Clean as a whistle: a five step guide to better whistleblowing policy and practice

Michael Macaulay MA (Hons), MSc, PhD
Professor of Public Administration
School of Government
Victoria University Business School

A report advising on best practice for whistleblowing procedures – including establishing new forms of oversight – was launched this week.

The report, titled Clean as a whistle: a five step guide to better whistleblowing policy and practice in business and government, is the result of a major three-year study that has already produced numerous other reports on the state of play in New Zealand and Australia. The study is one of the largest pieces of research on whistleblowing ever undertaken and the first of its kind to compare public, private and not-for-profit sectors.

The New Zealand component was led by Professor Michael Macaulay from the School of Government at Victoria University of Wellington, while the overall study was led by Professor A.J. Brown from Griffith University in Australia.

“The publication of our work could not be timelier for New Zealand,” says Professor Macaulay, “especially as the legislative reforms around the Protected Disclosure Act have been slightly delayed. The State Services Commission has made good progress on whistleblowing in the past few years with its ‘Speak Up’ standards and public consultation on the Act. I hope our report can add valuable insights to the discussion.”

This report presents key findings and actions flowing from the research project Whistling While They Work 2: Improving managerial responses to whistleblowing in public and private sector organisations – one of the world’s largest studies into whistleblowing, and the first large-scale project to focus on management of whistleblowing across business and government.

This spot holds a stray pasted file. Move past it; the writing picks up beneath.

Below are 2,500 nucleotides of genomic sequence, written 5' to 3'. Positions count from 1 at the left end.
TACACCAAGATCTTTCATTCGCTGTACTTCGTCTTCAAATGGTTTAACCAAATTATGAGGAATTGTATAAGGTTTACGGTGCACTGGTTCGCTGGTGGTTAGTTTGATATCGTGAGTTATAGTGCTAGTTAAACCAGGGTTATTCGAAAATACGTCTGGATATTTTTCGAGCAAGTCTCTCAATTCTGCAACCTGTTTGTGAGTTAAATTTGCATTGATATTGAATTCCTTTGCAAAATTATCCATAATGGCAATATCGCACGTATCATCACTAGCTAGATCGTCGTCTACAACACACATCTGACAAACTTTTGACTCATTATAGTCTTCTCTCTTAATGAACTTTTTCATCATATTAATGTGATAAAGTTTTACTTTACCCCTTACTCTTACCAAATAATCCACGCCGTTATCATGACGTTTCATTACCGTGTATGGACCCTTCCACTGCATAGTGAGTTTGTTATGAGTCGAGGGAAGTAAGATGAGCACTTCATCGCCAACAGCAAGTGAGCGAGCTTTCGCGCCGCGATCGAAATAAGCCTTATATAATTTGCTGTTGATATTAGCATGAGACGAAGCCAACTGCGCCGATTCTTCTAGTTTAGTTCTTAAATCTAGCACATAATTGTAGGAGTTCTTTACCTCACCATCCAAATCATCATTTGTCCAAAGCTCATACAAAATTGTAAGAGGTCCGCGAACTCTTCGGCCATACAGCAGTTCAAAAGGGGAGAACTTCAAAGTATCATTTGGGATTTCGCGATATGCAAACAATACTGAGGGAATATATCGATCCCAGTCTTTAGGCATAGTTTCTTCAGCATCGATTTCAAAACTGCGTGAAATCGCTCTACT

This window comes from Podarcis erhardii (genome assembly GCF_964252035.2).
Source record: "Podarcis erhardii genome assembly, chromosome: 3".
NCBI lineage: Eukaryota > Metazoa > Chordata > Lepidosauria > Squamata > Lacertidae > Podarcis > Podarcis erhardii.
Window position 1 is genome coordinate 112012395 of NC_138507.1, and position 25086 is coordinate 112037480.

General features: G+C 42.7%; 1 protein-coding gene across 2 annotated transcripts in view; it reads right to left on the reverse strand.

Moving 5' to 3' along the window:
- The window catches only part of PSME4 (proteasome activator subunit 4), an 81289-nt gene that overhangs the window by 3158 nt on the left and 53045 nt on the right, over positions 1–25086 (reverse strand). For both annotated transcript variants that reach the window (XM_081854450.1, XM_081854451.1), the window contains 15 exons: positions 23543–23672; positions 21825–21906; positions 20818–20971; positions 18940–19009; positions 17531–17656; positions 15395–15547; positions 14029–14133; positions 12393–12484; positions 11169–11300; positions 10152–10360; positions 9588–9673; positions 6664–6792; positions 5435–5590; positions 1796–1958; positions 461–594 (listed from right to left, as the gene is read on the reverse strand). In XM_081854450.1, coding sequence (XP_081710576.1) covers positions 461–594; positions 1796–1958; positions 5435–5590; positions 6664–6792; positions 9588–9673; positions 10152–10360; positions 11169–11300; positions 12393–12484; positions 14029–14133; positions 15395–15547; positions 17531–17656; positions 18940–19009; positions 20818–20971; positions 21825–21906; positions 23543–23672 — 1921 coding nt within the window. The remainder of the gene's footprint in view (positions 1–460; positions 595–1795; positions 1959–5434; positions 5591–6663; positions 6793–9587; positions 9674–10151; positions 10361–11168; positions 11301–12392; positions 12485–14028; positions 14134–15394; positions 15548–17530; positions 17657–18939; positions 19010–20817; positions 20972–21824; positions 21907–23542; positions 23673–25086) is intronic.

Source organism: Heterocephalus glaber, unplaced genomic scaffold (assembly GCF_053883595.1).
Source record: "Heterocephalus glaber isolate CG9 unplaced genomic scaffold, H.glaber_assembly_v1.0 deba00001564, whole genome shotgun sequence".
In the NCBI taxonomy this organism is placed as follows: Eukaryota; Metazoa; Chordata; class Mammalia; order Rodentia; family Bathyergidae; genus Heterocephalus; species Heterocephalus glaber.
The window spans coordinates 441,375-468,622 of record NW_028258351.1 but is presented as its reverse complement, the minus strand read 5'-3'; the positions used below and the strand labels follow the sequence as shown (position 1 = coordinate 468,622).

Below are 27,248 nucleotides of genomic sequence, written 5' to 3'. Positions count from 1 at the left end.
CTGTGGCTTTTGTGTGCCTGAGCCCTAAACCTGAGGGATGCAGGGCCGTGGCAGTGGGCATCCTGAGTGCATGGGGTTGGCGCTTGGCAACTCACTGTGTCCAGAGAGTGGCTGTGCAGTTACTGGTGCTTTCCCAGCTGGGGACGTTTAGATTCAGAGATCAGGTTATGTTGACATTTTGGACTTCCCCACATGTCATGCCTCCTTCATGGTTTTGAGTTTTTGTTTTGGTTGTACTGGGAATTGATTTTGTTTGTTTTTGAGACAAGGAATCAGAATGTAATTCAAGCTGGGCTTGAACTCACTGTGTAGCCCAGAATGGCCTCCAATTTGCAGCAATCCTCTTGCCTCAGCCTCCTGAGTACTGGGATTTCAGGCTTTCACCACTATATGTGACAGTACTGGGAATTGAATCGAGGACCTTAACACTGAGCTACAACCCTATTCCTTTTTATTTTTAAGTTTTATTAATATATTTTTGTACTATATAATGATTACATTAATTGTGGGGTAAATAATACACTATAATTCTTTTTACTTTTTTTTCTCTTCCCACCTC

Key actions for success

According to the document’s preface:

“Coinciding with  proposals for further reform of whistleblower protection laws by governments from New Zealand to the European Union, the research helps pinpoint key actions which will make the difference for successful implementation of whistleblowing policies – at organisational and whole-of-government levels.

This guide works as a companion to new regulatory requirements, guidance and proposed standards for whistleblowing policies, programs and reform.

Whistleblowing is a vital pillar in the integrity, governance and compliance systems of every organisation, and healthy, corruption-free institutions across society as a whole. These key findings and actions identify what needs to be done, at practical and policy levels, to ensure this positive role is realised for all our benefits.”

Source: Brown, A J et al, Clean as a whistle: a five step guide to better whistleblowing policy and practice in business and government. Key findings and actions of Whistling While They Work 2, Brisbane: Griffith University, August 2019

The five steps to better whistleblowing policy are summarised as:

  • Recognising and assessing whistleblower disclosures
  • Supporting and protecting whistleblowers
  • Roles, responsibilities & oversight
  • The regulatory role: meeting new challenges
  • Public interest: respecting whistleblowing’s third tier

The report is timely given that the State Services Commission just published the recent submissions to the Protected Disclosures Act. The summary of submissions is available online, with links to all the submissions listed under Protected Disclosures Act 2000 on their Proactive Releases page (scroll towards bottom of page). (TINZ’s Protected Disclosures submission is here.)

Professor Macaulay is working on a New Zealand version to be released shortly.

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